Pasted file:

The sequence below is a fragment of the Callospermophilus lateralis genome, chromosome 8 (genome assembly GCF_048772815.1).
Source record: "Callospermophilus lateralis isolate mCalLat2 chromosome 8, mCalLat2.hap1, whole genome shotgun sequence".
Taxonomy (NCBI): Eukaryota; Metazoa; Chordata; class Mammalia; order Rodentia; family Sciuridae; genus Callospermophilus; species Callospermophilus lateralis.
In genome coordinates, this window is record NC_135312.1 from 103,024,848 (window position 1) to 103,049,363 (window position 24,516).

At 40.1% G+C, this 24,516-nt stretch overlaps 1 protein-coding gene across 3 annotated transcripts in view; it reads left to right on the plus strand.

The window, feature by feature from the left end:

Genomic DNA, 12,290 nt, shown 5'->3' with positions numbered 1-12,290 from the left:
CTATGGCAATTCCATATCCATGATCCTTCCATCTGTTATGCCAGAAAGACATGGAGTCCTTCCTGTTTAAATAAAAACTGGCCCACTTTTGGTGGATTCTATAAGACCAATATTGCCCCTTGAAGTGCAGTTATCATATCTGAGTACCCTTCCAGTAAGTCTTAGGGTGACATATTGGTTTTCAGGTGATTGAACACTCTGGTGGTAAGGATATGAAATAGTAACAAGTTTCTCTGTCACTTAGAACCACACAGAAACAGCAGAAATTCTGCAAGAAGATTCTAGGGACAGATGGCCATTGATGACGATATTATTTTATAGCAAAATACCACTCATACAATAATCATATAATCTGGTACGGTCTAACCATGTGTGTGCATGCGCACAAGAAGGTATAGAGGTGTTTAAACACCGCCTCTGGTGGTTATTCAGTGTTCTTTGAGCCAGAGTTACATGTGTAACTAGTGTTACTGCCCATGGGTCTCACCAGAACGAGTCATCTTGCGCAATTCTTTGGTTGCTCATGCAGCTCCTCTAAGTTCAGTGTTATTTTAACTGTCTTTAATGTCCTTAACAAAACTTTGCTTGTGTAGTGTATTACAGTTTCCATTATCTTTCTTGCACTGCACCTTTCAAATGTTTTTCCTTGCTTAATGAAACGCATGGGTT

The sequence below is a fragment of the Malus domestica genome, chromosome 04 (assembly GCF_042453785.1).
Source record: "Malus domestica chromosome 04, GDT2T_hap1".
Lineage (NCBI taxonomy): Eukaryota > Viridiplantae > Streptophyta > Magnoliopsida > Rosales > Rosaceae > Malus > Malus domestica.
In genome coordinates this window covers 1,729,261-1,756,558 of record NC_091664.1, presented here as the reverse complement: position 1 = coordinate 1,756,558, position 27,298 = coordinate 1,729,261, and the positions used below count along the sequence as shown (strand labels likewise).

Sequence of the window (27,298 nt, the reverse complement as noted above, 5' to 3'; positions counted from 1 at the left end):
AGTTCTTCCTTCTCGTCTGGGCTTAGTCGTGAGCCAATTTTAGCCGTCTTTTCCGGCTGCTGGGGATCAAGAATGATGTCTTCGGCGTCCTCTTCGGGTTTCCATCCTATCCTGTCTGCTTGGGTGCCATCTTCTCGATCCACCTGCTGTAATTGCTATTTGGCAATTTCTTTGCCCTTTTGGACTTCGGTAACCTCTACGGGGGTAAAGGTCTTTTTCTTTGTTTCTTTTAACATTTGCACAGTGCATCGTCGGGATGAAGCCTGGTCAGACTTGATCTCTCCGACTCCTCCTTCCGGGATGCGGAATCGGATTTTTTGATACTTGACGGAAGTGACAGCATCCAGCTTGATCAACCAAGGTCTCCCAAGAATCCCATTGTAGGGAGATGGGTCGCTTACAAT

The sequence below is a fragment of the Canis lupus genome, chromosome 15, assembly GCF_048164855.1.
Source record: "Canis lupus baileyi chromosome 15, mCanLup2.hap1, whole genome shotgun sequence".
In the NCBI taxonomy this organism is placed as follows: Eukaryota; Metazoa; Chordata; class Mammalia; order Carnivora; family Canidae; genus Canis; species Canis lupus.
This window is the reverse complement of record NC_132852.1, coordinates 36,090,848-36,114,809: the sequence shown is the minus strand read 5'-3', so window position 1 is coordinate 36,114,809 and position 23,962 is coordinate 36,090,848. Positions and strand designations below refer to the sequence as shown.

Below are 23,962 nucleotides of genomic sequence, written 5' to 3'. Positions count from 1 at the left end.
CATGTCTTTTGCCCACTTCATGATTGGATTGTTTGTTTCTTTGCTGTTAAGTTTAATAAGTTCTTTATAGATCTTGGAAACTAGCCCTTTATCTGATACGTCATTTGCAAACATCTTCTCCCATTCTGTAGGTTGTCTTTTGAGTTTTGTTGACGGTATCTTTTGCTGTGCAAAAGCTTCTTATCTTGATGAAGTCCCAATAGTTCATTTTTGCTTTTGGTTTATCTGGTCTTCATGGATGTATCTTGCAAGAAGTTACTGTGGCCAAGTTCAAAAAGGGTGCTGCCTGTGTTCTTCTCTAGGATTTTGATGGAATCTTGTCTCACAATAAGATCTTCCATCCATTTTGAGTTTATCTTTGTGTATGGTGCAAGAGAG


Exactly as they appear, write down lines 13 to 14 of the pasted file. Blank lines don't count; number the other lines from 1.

Sequence of the window (27,298 nt, the reverse complement as noted above, 5' to 3'; positions counted from 1 at the left end):
AGTTCTTCCTTCTCGTCTGGGCTTAGTCGTGAGCCAATTTTAGCCGTCTTTTCCGGCTGCTGGGGATCAAGAATGATGTCTTCGGCGTCCTCTTCGGGTTTCCATCCTATCCTGTCTGCTTGGGTGCCATCTTCTCGATCCACCTGCTGTAATTGCTATTTGGCAATTTCTTTGCCCTTTTGGACTTCGGTAACCTCTACGGGGGTAAAGGTCTTTTTCTTTGTTTCTTTTAACATTTGCACAGTGCATCGTCGGGATGAAGCCTGGTCAGACTTGATCTCTCCGACTCCTCCTTCCGGGATGCGGAATCGGATTTTTTGATACTTGACGGAAGTGACAGCATCCAGCTTGATCAACCAAGGTCTCCCAAGAATCCCATTGTAGGGAGATGGGTCGCTTACAAT